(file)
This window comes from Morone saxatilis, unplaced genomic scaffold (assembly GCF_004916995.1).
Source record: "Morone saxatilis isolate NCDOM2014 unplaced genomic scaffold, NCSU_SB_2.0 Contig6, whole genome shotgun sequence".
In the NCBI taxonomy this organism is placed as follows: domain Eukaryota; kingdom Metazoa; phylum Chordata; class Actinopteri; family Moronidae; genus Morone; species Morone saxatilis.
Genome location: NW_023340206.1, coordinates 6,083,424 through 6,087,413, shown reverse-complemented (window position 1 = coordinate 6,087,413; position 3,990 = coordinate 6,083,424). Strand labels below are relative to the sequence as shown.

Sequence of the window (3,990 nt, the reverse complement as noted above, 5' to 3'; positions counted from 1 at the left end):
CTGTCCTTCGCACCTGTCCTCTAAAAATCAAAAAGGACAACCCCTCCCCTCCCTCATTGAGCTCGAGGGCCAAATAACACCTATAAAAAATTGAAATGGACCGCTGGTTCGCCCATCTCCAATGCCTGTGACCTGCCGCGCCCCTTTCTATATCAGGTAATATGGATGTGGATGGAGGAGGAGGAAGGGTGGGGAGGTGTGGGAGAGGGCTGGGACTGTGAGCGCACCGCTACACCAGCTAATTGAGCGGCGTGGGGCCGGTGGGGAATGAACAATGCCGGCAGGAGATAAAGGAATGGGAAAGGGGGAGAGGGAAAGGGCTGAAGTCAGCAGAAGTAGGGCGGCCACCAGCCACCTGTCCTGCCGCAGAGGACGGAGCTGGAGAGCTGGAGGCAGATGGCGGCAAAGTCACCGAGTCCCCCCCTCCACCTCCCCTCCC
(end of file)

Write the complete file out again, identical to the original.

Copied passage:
This window comes from Morone saxatilis, unplaced genomic scaffold (assembly GCF_004916995.1).
Source record: "Morone saxatilis isolate NCDOM2014 unplaced genomic scaffold, NCSU_SB_2.0 Contig6, whole genome shotgun sequence".
In the NCBI taxonomy this organism is placed as follows: domain Eukaryota; kingdom Metazoa; phylum Chordata; class Actinopteri; family Moronidae; genus Morone; species Morone saxatilis.
Genome location: NW_023340206.1, coordinates 6,083,424 through 6,087,413, shown reverse-complemented (window position 1 = coordinate 6,087,413; position 3,990 = coordinate 6,083,424). Strand labels below are relative to the sequence as shown.

Sequence of the window (3,990 nt, the reverse complement as noted above, 5' to 3'; positions counted from 1 at the left end):
CTGTCCTTCGCACCTGTCCTCTAAAAATCAAAAAGGACAACCCCTCCCCTCCCTCATTGAGCTCGAGGGCCAAATAACACCTATAAAAAATTGAAATGGACCGCTGGTTCGCCCATCTCCAATGCCTGTGACCTGCCGCGCCCCTTTCTATATCAGGTAATATGGATGTGGATGGAGGAGGAGGAAGGGTGGGGAGGTGTGGGAGAGGGCTGGGACTGTGAGCGCACCGCTACACCAGCTAATTGAGCGGCGTGGGGCCGGTGGGGAATGAACAATGCCGGCAGGAGATAAAGGAATGGGAAAGGGGGAGAGGGAAAGGGCTGAAGTCAGCAGAAGTAGGGCGGCCACCAGCCACCTGTCCTGCCGCAGAGGACGGAGCTGGAGAGCTGGAGGCAGATGGCGGCAAAGTCACCGAGTCCCCCCCTCCACCTCCCCTCCC